Action that the Executive is taking to address global warming is detailed in our "Scottish Climate Change Programme", which is currently the subject of a formal review and public consultation.
Will the minister join me in acknowledging the contribution of Fife companies, such as Burntisland Fabrications Ltd, which is based in my constituency and is heavily involved in renewable energy, and paper maker Tullis Russell Group Ltd, which is based in Markinch in the constituency of my colleague Christine May but employs many of my constituents? Will he congratulate Tullis Russell on its initiative to combat global warming by the construction of a £73 million wood-burning combined heat and power station on the Markinch site? What support will the minister give such companies in future?
I have no hesitation in congratulating both companies on their excellent initiatives, which are in line with the Executive's strategy of increasing the amount of electricity that is generated from renewable sources. The recent consultation paper on our green jobs strategy placed particular emphasis on the need to encourage biomass energy, so it is encouraging to see the large number of jobs that the Tullis Russell project will create. I have no hesitation in congratulating both those companies and both constituency members, who no doubt played their part in ensuring that investment.
On the issue of support, the revisions to the green jobs strategy and the climate change strategy will assist all such companies. The increased emphasis on the use of renewable energy, such as biomass energy, will give rise to an improved flow of biomass material, which should in turn be of great benefit to Tullis Russell in particular.
How would the minister respond to Professor David Bellamy's article on wind farms in the
"The link between the burning of fossil fuels and global warming is a myth."
Does the minister agree that, if even the scientific community is not entirely at one on the issue, we are well advised to err on the side of caution?
I certainly do not want to get into a debate with David Bellamy, so I am glad that the quotation from the article has been read out by Alasdair Morgan, with whom I am much happier to debate.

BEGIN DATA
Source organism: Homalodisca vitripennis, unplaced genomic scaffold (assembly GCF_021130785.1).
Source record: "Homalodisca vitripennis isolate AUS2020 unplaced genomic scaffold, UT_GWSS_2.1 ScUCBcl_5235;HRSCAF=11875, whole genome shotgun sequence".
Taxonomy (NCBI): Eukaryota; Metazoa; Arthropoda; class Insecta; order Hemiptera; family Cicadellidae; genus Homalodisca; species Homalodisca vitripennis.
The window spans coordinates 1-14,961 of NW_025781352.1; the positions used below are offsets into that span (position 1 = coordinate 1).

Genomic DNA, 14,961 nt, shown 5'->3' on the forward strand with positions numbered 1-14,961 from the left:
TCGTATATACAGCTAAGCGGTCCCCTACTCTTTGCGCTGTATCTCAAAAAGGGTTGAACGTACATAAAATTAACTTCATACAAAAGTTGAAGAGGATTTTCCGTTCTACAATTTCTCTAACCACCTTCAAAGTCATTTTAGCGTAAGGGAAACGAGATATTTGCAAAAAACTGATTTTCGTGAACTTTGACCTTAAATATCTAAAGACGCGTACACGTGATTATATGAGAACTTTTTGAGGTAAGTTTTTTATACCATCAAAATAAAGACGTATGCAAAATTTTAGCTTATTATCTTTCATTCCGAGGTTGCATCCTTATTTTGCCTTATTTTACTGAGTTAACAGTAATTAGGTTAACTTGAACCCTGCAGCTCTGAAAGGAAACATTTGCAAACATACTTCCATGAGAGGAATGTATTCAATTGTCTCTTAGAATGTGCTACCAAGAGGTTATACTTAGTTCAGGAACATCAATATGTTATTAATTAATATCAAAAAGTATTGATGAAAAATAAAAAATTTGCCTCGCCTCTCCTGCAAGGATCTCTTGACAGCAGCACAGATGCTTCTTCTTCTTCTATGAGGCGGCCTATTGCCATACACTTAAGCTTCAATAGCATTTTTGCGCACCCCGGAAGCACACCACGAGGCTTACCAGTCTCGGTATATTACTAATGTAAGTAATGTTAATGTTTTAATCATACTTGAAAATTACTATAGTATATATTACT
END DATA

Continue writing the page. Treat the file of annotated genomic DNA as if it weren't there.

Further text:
There can be no doubt about the issue. David Bellamy's comments may make interesting reading, but anybody who watched Wednesday night's BBC news programme will know that there is clear evidence of continuing increases in the melting of the icecaps, which poses a potential threat right across the globe. Given that we are already seeing serious changes to species and habitat existences throughout the world, we would be foolish not to take seriously the threat of climate warming. Even if the scientists cannot agree about the exact increases, the facts about the potential danger on a global scale are staring us in the face.
To that extent, the Scottish Executive is as committed as the United Kingdom Government is to supporting the Kyoto targets. We will implement the Scottish climate change programme in accordance with those targets and we will set out the programme for the Parliament to seek its agreement on how to ensure that Scotland contributes to the Kyoto agreement.
I think that we have made more than our equitable share towards reaching the UK target, but we are as concerned as the UK Government is that the target is not being met. That is part of the reason why we are undertaking the review of the Scottish climate change programme, although we undertook to review it this year when we set out the initial programme in 2000. It is important that we refine the programme to ensure that we make our due contribution to the UK's target of meeting the Kyoto targets.
The minister will be aware that yesterday Liberal Democrat leader Charles Kennedy poured scorn on Tony Blair's ambition to lead the world on climate change. Does he agree with Charles Kennedy's comments that Tony Blair talks a "good
I really do not know how often I have to ask Mark Ruskell not to use that very misleading statistic. He knows perfectly well that the baseline was 1990 and that, at that time, England had a whole host of coal-fired stations whereas Scotland did not. It is therefore not a surprise that England has achieved a greater reduction in greenhouse gas emissions than Scotland has. I find it disappointing that a party that seeks to make a serious contribution to the environmental debate—which I acknowledge—should continue to peddle a statistic that is not well founded. With regard to my leader's views on Mr Blair, those are obviously the opinions of my leader.